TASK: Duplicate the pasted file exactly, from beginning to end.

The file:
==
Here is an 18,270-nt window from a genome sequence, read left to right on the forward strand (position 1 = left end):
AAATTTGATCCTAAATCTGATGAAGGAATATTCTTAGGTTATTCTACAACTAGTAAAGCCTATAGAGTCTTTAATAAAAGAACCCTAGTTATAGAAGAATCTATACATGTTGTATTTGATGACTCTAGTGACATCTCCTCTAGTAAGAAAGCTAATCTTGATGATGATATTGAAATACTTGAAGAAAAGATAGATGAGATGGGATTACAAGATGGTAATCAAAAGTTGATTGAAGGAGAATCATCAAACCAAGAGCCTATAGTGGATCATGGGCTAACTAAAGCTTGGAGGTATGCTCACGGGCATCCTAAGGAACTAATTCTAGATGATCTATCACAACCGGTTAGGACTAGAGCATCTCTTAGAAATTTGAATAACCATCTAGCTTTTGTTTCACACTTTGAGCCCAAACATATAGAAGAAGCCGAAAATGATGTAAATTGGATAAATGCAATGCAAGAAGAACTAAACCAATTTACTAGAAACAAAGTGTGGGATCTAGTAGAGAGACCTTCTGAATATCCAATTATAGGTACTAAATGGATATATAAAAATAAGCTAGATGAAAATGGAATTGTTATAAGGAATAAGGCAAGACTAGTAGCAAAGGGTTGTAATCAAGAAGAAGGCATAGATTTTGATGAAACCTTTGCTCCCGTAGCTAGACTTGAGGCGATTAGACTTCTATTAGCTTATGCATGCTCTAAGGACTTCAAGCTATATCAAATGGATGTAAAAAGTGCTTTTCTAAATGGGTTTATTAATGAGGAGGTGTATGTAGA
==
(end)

Here is an 18,270-nt window from a genome sequence, read left to right on the forward strand (position 1 = left end):
AAATTTGATCCTAAATCTGATGAAGGAATATTCTTAGGTTATTCTACAACTAGTAAAGCCTATAGAGTCTTTAATAAAAGAACCCTAGTTATAGAAGAATCTATACATGTTGTATTTGATGACTCTAGTGACATCTCCTCTAGTAAGAAAGCTAATCTTGATGATGATATTGAAATACTTGAAGAAAAGATAGATGAGATGGGATTACAAGATGGTAATCAAAAGTTGATTGAAGGAGAATCATCAAACCAAGAGCCTATAGTGGATCATGGGCTAACTAAAGCTTGGAGGTATGCTCACGGGCATCCTAAGGAACTAATTCTAGATGATCTATCACAACCGGTTAGGACTAGAGCATCTCTTAGAAATTTGAATAACCATCTAGCTTTTGTTTCACACTTTGAGCCCAAACATATAGAAGAAGCCGAAAATGATGTAAATTGGATAAATGCAATGCAAGAAGAACTAAACCAATTTACTAGAAACAAAGTGTGGGATCTAGTAGAGAGACCTTCTGAATATCCAATTATAGGTACTAAATGGATATATAAAAATAAGCTAGATGAAAATGGAATTGTTATAAGGAATAAGGCAAGACTAGTAGCAAAGGGTTGTAATCAAGAAGAAGGCATAGATTTTGATGAAACCTTTGCTCCCGTAGCTAGACTTGAGGCGATTAGACTTCTATTAGCTTATGCATGCTCTAAGGACTTCAAGCTATATCAAATGGATGTAAAAAGTGCTTTTCTAAATGGGTTTATTAATGAGGAGGTGTATGTAGA